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Forklift PF

January 23rd, 2009 Leave a comment Go to comments

A mastless forklift. Features full independent suspension with normal & crab steering mode, remotely elevated boom, remotely tilted fork, remotely switched steering mode and lights.


Completion date: 16/11/2008
Power: electric (Power Functions)
Dimensions:  length 62 studs / width 28 studs / height 18 studs
Weight:  1.48 kg
Suspension:  full independent with shock absorbers
Motors: 4 x PF Medium, 2 x PF XL

Upon acquiring the 8297 set, I felt compelled to utilize its suspension components along with the linear actuators, to refresh my earlier telehandler designs, and see what potential can they gain with the new parts. This resulted in a vehicle that is a mastless type of forklift, though it greatly resembles a telehandler. Well, that’s just the charm of the formal classification.

The basic feature of the model was the steering on both axles, which was possible in two modes: standard one and a crab steering. This time modes were switched by purely electric means: two separate motor controlled steering of front & rear axle, and the rear one was powered through a PF switch. The switch’s position could be changed remotely by another motor, and in result the rear axle would behave differently in the normal and in the crab steering mode. The system worked very well, mainly thanks to the use of clutches in both front & rear steering system. Thus, it was possible to switch modes at any moment, and adjust wheels’ position by simply turning them to the maximum. The amount of space needed, however, made me give up the idea of a 4 wheel drive, and eventually only the rear axle was driven. Additionally, it was the first use of the new, 3-studs wide differential in a suspension module that had both drive & steering. It worked, but performed below my expectations, and I have taken a completely different approach in my later use of this differential.

The second important feature was the construction of the boom. It consisted of two parallel levers – a system that normally offers the possibility of self-leveling one end accordingly to the other. Thus, the model’s fork maintains its tilt when the boom is raised and lowered. An uncommon solution was the use of another motor to change the position of one lever relatively to the other, which resulted in a simple and effective fork-tilting mechanism.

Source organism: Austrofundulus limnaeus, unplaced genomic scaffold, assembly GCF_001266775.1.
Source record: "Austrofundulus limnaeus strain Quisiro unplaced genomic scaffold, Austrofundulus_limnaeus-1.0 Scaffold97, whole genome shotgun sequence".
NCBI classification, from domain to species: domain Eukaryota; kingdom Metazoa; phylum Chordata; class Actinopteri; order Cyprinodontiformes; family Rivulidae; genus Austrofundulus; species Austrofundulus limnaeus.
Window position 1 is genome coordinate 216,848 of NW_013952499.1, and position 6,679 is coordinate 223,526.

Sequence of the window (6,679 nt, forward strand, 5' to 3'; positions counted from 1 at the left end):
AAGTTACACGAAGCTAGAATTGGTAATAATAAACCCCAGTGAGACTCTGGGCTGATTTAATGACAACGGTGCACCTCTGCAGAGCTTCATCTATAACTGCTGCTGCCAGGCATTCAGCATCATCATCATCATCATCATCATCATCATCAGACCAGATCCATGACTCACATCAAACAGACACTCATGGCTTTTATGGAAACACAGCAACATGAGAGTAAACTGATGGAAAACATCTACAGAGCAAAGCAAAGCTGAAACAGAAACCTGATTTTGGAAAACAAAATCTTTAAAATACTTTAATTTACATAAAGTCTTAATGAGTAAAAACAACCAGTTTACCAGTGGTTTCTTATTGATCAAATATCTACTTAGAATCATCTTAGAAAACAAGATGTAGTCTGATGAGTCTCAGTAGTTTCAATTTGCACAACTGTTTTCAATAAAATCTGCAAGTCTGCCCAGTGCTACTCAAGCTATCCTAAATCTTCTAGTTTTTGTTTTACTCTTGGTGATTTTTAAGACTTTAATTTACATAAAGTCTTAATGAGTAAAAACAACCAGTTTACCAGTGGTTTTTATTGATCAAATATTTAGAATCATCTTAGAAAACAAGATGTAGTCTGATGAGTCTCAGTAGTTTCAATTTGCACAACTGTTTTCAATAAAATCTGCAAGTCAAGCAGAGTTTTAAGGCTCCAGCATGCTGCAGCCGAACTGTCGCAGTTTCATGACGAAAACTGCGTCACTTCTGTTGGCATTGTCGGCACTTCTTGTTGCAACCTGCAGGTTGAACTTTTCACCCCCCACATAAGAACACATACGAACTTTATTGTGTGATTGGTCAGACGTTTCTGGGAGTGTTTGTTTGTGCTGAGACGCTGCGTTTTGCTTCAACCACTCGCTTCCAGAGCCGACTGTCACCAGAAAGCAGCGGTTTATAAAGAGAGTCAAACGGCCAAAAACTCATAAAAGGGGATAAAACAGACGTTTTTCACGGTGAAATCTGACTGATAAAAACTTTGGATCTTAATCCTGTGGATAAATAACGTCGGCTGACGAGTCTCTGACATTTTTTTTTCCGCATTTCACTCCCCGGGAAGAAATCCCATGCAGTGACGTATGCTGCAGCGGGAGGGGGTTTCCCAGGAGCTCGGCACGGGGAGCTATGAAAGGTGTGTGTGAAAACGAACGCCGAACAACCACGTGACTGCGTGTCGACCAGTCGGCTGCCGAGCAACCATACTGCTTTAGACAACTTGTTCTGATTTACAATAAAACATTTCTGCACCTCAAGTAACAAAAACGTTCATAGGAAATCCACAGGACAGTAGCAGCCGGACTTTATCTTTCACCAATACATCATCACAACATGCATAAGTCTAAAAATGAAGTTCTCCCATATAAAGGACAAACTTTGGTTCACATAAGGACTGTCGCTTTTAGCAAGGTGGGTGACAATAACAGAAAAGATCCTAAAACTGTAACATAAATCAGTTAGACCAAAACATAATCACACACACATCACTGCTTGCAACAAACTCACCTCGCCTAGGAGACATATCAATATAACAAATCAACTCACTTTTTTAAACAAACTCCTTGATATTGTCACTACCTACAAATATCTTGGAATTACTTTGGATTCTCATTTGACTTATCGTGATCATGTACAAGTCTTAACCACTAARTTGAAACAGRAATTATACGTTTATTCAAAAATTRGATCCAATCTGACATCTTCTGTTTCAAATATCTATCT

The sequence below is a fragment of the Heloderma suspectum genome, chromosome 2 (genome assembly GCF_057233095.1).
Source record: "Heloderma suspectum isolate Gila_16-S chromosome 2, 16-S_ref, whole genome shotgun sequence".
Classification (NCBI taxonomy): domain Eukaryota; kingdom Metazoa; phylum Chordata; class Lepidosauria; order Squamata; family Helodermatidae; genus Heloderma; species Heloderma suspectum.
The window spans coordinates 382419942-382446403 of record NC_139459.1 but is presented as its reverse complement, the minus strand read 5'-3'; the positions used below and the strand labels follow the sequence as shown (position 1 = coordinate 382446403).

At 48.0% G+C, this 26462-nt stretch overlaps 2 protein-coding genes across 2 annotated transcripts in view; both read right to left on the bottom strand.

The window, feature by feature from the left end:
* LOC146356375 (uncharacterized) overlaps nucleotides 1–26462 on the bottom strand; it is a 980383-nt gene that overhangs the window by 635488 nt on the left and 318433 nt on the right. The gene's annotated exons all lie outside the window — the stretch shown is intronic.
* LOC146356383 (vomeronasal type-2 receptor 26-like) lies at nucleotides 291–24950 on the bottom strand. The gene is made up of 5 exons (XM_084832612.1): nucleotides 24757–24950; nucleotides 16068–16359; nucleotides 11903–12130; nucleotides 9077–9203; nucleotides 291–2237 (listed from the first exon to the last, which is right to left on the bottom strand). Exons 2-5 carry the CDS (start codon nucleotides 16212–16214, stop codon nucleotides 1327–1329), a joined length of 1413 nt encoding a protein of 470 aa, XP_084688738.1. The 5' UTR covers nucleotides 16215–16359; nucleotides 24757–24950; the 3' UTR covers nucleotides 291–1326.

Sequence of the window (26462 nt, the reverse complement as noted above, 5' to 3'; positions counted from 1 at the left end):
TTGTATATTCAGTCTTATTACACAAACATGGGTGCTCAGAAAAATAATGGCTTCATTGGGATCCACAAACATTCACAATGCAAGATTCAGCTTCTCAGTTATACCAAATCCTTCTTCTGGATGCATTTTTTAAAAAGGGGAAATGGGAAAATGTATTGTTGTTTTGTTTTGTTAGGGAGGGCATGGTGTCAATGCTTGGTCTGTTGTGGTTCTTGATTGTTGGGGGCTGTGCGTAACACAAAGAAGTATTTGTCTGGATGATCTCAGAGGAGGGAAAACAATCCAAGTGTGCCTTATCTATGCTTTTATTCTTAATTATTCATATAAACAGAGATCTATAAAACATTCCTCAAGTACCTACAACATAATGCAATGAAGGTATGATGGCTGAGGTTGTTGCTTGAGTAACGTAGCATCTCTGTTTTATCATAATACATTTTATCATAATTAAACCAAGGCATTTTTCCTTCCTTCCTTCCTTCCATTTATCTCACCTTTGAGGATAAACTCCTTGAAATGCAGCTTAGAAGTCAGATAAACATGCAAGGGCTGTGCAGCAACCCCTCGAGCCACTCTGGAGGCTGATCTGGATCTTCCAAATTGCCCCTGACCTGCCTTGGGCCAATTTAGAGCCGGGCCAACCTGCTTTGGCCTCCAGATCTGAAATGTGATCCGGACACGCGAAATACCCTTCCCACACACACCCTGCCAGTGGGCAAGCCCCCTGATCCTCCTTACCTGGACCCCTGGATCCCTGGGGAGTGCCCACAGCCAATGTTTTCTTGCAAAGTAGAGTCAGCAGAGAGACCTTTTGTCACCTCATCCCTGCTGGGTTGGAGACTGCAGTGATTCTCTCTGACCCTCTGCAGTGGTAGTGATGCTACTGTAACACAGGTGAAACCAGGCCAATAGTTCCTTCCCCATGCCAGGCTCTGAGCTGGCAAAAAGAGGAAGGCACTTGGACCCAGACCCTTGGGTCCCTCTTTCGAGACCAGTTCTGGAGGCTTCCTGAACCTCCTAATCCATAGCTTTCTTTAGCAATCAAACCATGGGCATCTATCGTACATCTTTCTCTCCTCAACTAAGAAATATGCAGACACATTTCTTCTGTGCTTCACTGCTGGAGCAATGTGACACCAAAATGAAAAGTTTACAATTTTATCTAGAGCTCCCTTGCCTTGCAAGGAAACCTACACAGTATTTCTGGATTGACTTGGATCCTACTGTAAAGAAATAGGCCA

The model was given a raw, typically ‘Technic’ aesthetics, which met with a better response that I expected. Additionally, the fact that I restrained from using black colour this time, was much appreciated. This was also my first model whose photos’ colors were fixed by me the way the professional photos are fixed, and I was so pleased with the effect that it has become a standard for my later constructions.


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  1. Sariel
    December 10th, 2011 at 10:38 | #1
    December 10th, 2011 at 03:46 | #2

    Are you going to make another telehandler soon?

  3. Sariel
    December 2nd, 2011 at 15:48 | #3

    Speed control remote will suffice for that.

  4. qwertyuiop
    December 2nd, 2011 at 09:35 | #4

    i think that a gearbox would have helped when picking up a load, only so it can be driven slower o control better.

  5. Sariel
    January 5th, 2011 at 13:03 | #5

    Sorry, I can’t.

  6. thom
    January 5th, 2011 at 12:19 | #6

    really cool design
    can you post some instructions of it
    i really want to make it by myself

  7. Sariel
    June 5th, 2010 at 22:09 | #7

    Lego does not buy designs from the outside, ever.

  8. david
    June 5th, 2010 at 22:05 | #8

    i wonder if lego would want to manufacture this if you brought it up to them.

  9. Mihály Stépán
    January 10th, 2010 at 18:57 | #9

    Fantastic. I like it when you build a “hull”, but now I just loved that I could see the internals. Maybe that’s why some think it’s a set.. 🙂

  10. Murcielago53
    March 28th, 2009 at 22:43 | #10

    great model! Love the steering system especially.
    I currently build with the NXT, but I want to get into Power Functions more. Currently I have the 8455 and 8285 sets. I am ready to purchase another. I was wondering, would the 8275 Bulldozer be better to get over the 8297 4×4?

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